I wanted it to look white, have NO visible inclusions, No carbon, and it should be very clear and sparkley. I wanted it to LOOK like and H/VS2 (I had an engagement ring GIA certified with this grading - I gave it back).

I have seen many rings with less quality looking as good if not better - depending on the cut , how their set and so on...I just didn't want to see ANYTHING , from ANY angle, and I wanted it to be crystal clear, white, and LOOSE - BOY DID THEY DELIVER!!! This truly is a spactacular diamond!

 

I will let you know what the appraisal says when it comes.

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I took it to Goldsmith Jewelers in Orlando, FL.

The GIA appraiser I did not speak with (the cert will be mailed to me).

I did speak with the owner, and he said it was beautiful (of course).

He appraised it at 3 and1/2 times what I paid for it!

I do NOT know him, he is NOT a friend of mine - I couldn't even tell you who "he" is - (I dropped the ring off and picked it up before he came and went.)

 

 

I will let you know what the appraisal says when it comes.

I'm glad to hear you're so satisfied with your purchase.

 

I'm very curious about your appraisal experience. Just out of curiosity, since you don't know who the appraiser is, presumably you've done no research at all into their credibility. Why did you choose them? Am I correct in reading in your post that the owner provided you with a generous value conclusion prior to anyone actually grading the stones or evaluating the piece? Can you explain how this worked?

 

Neil

Edited by denverappraiser
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Interesting....so you called up and said "Give me a diamond- I don't care what color or clarity- or even the price- just make sure it's eye clean"

 

Why not just buy a CZ?

 

Jeez, we are so unlucky- our shoppers actually want to know what we're selling!

 

Another few points:

Based on your words, you are not getting a "cert"- just an appraisal.

There's no such a thing as a GIA gemologist.

 

and a question- when they told you the appraised value, did they mention what was the basis for the number? Insurance replacement for example.

Does Goldsmith Jewelers in Orlando, FL sell diamonds? They told you that they would have had to charge 3.5 times the price you paid??

All very unusual stuff here.....

 

 

IN any case, I'd really be careful based on the terrible experiences others have very clearly documented.

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  • 4 weeks later...

For everyone, AVOID Shenoa Co. and any and all of their partners. I didn't buy anything online because of lack of trust. So I went to the store in New York City and still got cheated out of my money.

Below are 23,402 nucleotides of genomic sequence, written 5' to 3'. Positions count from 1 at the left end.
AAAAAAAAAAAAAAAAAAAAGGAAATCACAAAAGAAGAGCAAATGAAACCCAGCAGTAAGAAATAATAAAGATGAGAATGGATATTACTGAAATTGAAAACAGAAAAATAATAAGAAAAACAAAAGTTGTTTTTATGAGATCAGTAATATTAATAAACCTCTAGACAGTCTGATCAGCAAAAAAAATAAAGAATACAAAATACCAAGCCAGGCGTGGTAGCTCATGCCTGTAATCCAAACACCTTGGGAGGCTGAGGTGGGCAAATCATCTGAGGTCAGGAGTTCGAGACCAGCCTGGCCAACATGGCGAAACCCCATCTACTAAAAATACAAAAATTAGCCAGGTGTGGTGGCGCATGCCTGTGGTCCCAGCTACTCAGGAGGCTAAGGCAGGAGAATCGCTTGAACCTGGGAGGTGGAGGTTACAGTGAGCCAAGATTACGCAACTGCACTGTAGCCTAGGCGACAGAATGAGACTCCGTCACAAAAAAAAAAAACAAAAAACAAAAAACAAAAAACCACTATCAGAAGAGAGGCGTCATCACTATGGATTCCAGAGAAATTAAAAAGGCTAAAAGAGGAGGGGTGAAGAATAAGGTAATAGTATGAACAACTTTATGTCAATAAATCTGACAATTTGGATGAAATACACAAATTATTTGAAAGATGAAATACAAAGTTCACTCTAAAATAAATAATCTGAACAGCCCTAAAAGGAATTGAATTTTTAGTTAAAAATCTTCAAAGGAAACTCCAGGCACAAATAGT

Don't even believe what they ask from you! I bought an engagement ring and when I asked about the return policy they assured me that the 30 day return is valid on all purchases (I asked because online it says 7 days). Two and a half weeks later I wanted to return the ring because I got rejected and they laughed on me. They expalined to me that nobody offers return policy of such kind (they don't consider Zales to be a jewelry store, they take returns). The saddest is that sales person and manager the same, they protect each other like a dog protects its puppies. Unfortunately, I have no grounds to sue them.

 

I was and I am upset, furious, and disappointed. Shenoa is the least professional of all and they don't deserve to exist. To all who is considering to purchase from them, don't do it, or at least search and read for comments! It is easier to learn from my mistake Guys!

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I took it to Goldsmith Jewelers in Orlando, FL.

The GIA appraiser I did not speak with (the cert will be mailed to me).

I did speak with the owner, and he said it was beautiful (of course).

He appraised it at 3 and1/2 times what I paid for it!

I do NOT know him, he is NOT a friend of mine - I couldn't even tell you who "he" is - (I dropped the ring off and picked it up before he came and went.)

 

 

I will let you know what the appraisal says when it comes.

I'm glad to hear you're so satisfied with your purchase.

 

I'm very curious about your appraisal experience. Just out of curiosity, since you don't know who the appraiser is, presumably you've done no research at all into their credibility. Why did you choose them? Am I correct in reading in your post that the owner provided you with a generous value conclusion prior to anyone actually grading the stones or evaluating the piece? Can you explain how this worked?

 

Neil

I know the owners of the jewelery store - not the appraiser. When I picked up the ring, he told me what the appraiser had said about its' worth. I am still waiting on the "formal" appraisal to come in the mail :)

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It is interesting that when someone writes a bad review everyone just accepts it as fact, yet when I wrote about my expierence, everyone picks it apart and trys to find holes in my success. I had a GREAT expierence! Why is that so hard to grasp?

I am sure that Shenoa sells HUNDREDS of diamonds a week - yet there are only a few complaints. Why is it so hard to believe that the other 95% of the people are happy?

I used to be a dog groomer - I had a HUGE boarding kennel and we had a data base of over 8000 clients. (yes 8000)

MOST of the people were thrilled with what we did. Some people didn't like us - oh well - we tried our best, but I'm sure if you heard their story - we wronged them in some way and it could not be fixed.

You can't please all of the people all of the time, and I feel like these complaints on this site are just a handfull of people. What about all of the rest of the people who have had good expierences - like me!